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Shabbat Rosh Hashana| 5764

Ask the Rabbi

Question: Is it permitted to sleep on Rosh Hashana afternoon?
Answer: It is tricky to try to balance the various aspects of Rosh Hashana. It is, at once, a day of fear and of festivity (Shulchan Aruch, Orach Chayim 597:1; see Nechemia 8). The minhag you refer to stems from the fear of judgment, and many take it very seriously. We will review the sources and suggest to the individual to choose his practice based on his custom, his strength, and his circumstances.
 The Rama (OC 583:1) brings and praises the minhag not to sleep on Rosh Hashana. The source given is a Yerushalmi that he who sleeps on Rosh Hashana, his mazal sleeps, implying that his judgment may not go as well as it could. (Acharonim point out that our editions of the Yerushalmi are missing this quote). Certainly we have precedent in Tanach that it is considered foolish to sleep when one’s fate hangs in the balance (see Yonah 1:6).
 The Mishnah Berura (583:9) and others quote the Ari z”l that after chatzot (midday), the Heavenly situation is such that one can sleep. As few people finish davening and eating by chatzot, this minhag seems to have little impact on most of us. However, not all agree with the Ari on this matter. (Our mentor, Harav Yisraeli z.t.l. was lenient on this matter). The Bach (OC 597) cites the Ram who was totally lenient on the matter of sleep on Rosh Hashana (possibly because he didn’t feel the minhag should affect the ability to enjoy the yom tov on a physical level).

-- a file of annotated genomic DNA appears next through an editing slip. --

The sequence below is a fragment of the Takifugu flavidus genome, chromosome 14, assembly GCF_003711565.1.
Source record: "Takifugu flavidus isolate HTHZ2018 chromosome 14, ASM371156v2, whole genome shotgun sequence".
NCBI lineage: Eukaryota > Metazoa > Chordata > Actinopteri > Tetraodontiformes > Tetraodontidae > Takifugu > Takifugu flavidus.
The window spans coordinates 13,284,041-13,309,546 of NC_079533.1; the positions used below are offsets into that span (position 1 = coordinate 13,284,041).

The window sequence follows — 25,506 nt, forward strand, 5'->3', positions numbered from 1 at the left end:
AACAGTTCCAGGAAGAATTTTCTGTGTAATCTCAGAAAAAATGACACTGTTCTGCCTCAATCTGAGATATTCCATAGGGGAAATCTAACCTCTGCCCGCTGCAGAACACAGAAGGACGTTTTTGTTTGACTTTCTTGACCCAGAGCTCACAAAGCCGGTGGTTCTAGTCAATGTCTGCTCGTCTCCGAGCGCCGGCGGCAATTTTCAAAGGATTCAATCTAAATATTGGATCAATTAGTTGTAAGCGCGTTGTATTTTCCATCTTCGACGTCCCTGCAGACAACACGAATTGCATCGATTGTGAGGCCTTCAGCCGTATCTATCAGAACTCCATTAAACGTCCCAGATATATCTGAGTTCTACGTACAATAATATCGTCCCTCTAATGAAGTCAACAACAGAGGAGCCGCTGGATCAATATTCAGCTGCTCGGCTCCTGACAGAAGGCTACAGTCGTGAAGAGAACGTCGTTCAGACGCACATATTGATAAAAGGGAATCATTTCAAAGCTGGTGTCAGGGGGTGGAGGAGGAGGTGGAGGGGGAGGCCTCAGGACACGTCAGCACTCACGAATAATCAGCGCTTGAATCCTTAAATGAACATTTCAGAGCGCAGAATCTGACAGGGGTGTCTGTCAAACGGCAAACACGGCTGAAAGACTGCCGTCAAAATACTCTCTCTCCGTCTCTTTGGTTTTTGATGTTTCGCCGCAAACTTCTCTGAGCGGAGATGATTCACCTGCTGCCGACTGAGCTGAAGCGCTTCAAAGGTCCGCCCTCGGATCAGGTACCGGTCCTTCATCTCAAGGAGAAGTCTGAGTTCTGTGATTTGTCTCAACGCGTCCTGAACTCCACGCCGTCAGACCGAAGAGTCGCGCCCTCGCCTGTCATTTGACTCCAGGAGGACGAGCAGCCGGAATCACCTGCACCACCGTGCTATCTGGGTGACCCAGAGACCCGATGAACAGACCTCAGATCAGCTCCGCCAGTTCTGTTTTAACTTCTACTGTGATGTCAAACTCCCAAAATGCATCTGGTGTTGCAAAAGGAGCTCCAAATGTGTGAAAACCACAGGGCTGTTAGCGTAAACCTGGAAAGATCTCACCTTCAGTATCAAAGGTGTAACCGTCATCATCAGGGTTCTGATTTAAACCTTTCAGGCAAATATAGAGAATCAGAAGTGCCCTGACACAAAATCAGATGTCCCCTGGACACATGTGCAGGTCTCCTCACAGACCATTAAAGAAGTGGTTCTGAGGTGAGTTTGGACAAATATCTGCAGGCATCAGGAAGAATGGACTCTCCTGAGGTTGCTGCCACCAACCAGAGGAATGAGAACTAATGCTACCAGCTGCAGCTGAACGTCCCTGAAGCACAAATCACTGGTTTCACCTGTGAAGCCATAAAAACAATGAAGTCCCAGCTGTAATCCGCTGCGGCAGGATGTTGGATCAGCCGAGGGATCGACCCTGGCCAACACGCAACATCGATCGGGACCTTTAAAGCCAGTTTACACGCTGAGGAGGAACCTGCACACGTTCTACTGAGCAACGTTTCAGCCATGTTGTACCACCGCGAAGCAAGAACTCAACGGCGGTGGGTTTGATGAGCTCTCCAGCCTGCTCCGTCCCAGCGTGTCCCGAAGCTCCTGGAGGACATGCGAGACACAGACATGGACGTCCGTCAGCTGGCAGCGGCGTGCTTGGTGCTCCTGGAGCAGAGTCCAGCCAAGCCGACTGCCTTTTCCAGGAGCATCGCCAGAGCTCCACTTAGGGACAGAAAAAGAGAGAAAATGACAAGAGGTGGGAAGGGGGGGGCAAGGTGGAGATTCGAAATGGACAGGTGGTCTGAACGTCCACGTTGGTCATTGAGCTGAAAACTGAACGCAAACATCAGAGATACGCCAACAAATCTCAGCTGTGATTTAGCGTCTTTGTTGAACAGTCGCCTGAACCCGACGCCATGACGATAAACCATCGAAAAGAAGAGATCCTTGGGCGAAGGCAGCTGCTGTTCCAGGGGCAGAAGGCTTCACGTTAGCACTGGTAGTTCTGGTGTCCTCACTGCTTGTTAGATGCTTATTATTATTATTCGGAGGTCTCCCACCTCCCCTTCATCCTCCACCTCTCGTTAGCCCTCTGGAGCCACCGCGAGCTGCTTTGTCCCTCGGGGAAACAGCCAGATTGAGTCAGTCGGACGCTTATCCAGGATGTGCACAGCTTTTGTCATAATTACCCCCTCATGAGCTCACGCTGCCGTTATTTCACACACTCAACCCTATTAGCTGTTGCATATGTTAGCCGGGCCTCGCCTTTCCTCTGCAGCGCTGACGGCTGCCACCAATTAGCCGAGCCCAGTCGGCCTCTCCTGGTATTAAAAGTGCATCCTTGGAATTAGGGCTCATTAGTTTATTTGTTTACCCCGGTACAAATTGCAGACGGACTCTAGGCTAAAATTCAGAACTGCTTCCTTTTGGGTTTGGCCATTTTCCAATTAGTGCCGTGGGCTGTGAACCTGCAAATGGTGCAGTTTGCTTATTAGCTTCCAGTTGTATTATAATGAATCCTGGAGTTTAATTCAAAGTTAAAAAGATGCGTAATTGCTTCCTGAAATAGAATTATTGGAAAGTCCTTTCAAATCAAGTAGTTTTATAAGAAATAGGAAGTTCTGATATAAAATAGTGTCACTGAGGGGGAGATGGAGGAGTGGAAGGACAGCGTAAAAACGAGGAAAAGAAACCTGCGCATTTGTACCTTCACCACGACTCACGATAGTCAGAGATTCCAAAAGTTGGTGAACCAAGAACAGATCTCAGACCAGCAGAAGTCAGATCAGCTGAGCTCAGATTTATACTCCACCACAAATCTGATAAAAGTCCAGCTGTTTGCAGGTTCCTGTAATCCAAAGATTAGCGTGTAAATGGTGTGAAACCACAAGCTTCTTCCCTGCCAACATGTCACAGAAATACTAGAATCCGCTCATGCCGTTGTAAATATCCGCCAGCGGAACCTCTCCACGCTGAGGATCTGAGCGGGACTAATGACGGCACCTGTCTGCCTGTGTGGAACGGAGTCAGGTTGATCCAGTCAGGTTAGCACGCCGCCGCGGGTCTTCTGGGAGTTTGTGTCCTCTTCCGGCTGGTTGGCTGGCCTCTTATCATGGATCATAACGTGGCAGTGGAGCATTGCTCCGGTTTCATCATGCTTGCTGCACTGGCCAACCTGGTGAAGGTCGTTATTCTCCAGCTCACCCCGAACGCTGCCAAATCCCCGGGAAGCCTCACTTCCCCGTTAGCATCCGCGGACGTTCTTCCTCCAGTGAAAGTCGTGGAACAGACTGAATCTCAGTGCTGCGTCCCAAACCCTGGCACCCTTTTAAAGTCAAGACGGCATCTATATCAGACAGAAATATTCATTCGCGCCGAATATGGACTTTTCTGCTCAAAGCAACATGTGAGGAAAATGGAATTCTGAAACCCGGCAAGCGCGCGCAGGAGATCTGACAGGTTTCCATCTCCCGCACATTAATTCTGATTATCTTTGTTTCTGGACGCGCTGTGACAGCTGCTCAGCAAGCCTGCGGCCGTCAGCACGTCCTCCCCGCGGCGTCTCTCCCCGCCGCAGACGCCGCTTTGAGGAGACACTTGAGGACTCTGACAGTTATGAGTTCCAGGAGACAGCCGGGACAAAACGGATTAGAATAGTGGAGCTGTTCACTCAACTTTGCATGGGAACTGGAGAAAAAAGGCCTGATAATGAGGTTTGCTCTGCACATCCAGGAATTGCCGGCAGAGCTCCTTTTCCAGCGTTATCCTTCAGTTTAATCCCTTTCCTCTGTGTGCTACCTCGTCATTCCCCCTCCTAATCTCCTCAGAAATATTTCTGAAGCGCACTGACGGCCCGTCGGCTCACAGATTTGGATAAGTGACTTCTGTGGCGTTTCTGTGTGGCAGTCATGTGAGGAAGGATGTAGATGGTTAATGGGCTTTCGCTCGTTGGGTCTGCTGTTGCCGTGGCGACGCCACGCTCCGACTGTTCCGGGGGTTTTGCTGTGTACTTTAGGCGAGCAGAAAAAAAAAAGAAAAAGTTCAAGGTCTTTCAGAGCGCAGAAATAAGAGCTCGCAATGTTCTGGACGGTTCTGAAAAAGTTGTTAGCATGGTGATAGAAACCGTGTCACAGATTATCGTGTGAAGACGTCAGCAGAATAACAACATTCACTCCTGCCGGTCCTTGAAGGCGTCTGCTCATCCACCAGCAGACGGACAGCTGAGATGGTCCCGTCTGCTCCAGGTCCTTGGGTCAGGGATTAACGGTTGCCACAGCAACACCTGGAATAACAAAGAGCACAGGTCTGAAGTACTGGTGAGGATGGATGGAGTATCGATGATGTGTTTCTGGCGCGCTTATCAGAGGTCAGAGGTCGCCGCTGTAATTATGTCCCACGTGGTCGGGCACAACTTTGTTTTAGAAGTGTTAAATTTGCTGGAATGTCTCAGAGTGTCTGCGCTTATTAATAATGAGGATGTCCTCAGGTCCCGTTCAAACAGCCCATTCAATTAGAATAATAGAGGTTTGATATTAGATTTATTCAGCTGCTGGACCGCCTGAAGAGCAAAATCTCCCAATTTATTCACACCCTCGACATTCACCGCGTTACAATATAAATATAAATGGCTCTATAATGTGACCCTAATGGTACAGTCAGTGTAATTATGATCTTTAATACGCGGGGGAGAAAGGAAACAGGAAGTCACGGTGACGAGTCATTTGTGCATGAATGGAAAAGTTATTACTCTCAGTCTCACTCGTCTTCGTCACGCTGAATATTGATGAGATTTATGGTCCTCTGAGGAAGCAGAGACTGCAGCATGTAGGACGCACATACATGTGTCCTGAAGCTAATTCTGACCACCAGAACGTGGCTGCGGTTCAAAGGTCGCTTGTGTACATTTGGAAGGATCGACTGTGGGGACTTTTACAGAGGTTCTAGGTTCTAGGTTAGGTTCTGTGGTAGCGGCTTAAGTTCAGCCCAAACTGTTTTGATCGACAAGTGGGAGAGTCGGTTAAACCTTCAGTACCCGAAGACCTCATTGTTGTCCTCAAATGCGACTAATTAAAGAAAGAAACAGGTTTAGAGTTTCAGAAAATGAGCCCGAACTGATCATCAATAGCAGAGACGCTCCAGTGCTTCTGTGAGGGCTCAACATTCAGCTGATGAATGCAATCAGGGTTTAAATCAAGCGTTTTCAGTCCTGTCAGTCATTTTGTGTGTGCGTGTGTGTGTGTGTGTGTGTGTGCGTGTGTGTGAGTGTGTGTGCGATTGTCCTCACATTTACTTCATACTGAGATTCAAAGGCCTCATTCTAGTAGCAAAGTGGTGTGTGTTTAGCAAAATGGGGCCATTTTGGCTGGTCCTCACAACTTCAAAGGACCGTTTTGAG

It is of note that, according to the logical opinion of some, many “miss the boat” in regard to this minhag. The source doesn’t say, “not to go to sleep” during the day of Rosh Hashana but “not to sleep.” According to some, this means that one should wake up before the day begins, which may be as early as alot hashachar, more than an hour before sunrise (Kaf Hachayim 583:39; Ben Ish Chai, cited ibid.). (The simple implication of Aruch Hashulchan (597:2) and perhaps Chayei Adam (139:8) is not that way.) There is room for leniency until sunrise (Piskei Teshuvot 583:(65)) even according to this approach. Leniency becomes more appropriate if waking up so early will affect one’s concentration during tefilla. However, there are strong grounds to say that if one is capable of getting up early, it is counterproductive to sleep longer in order to stay up in theafternoon(Ben Ish Chai, ibid.).
 The impact of refraining from sleep is cited as a factor elsewhere. The Mishna Berura (ibid.) says that not sleeping is not the goal in and of itself. Rather, the time should be spent on spiritually worthwhile activities such as learning Torah and saying Tehillim (ibid.; Chayei Adam 139:11). If a little sleep will facilitate learning, then it is a worthwhile tradeoff (ibid.). The Mishna Berura goes on to say that wasting one’s time is equivalent to sleeping.
As the first day is the main day of Rosh Hashana and its judgment, there is even more room for leniency on the second day of Rosh Hashana (Piskei Teshuvot 583:10).
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This edition of Hemdat Yamim
Is dedicated to the memory of
R’ Meir  ben Yechezkel Shraga Brachfeld o.b.m.

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